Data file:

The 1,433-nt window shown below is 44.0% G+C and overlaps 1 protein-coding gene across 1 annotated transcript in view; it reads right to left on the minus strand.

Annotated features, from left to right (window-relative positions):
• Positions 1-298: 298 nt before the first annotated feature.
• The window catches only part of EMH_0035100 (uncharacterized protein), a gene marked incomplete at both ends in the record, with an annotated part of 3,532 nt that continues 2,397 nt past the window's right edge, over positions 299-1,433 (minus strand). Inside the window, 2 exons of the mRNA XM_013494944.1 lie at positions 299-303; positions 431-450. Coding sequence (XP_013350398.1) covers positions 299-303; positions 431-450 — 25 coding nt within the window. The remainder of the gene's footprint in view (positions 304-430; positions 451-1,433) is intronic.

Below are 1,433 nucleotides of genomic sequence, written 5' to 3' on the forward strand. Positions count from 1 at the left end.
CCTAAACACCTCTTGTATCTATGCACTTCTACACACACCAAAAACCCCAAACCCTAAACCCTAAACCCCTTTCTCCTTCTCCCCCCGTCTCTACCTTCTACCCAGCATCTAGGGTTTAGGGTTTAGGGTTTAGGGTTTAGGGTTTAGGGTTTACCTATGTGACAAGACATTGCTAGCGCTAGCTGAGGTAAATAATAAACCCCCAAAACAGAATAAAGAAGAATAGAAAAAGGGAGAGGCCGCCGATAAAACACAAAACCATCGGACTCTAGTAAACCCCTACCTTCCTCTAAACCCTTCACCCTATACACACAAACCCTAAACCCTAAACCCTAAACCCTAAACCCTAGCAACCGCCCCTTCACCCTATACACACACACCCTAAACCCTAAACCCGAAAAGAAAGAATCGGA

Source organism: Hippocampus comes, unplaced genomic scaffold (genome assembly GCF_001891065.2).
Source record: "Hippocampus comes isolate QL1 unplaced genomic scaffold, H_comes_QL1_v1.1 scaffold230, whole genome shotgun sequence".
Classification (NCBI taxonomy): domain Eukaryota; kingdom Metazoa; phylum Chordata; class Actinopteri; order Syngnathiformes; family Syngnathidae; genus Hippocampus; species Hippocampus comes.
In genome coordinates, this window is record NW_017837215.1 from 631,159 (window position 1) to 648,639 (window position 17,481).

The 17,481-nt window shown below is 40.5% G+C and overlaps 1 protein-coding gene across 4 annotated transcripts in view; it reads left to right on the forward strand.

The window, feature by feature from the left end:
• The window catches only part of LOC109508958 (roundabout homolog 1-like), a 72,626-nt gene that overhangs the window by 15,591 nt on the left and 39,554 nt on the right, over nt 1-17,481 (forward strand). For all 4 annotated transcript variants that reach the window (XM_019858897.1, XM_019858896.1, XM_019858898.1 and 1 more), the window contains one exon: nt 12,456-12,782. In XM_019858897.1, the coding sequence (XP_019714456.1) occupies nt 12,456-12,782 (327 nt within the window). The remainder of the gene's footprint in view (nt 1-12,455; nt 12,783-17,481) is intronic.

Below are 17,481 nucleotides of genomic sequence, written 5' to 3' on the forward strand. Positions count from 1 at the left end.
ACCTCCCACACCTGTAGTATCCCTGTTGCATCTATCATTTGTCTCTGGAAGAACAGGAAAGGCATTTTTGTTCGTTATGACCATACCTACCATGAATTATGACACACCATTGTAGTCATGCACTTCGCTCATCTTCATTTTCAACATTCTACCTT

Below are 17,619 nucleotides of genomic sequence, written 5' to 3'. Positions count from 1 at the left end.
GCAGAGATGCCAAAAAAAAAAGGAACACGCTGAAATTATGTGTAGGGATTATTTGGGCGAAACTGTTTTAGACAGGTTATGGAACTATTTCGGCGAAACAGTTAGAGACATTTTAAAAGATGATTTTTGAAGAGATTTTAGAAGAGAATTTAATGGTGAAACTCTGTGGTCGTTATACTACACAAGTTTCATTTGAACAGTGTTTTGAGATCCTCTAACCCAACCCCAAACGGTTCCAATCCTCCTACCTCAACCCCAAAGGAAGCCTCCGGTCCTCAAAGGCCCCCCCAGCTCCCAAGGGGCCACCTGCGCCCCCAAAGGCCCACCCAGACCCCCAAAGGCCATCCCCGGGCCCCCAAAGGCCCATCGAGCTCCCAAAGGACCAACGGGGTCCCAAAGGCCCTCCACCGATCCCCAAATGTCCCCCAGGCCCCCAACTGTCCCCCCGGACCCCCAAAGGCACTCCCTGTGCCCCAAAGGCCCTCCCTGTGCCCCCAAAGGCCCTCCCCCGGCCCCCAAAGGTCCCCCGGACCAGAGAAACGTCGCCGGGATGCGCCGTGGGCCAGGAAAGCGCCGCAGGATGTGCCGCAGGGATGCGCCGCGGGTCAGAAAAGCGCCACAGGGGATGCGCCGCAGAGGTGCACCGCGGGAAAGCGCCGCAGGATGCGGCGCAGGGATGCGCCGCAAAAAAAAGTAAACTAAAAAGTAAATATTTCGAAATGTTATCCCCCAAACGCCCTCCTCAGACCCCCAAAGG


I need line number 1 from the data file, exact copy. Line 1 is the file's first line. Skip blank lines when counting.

The 1,433-nt window shown below is 44.0% G+C and overlaps 1 protein-coding gene across 1 annotated transcript in view; it reads right to left on the minus strand.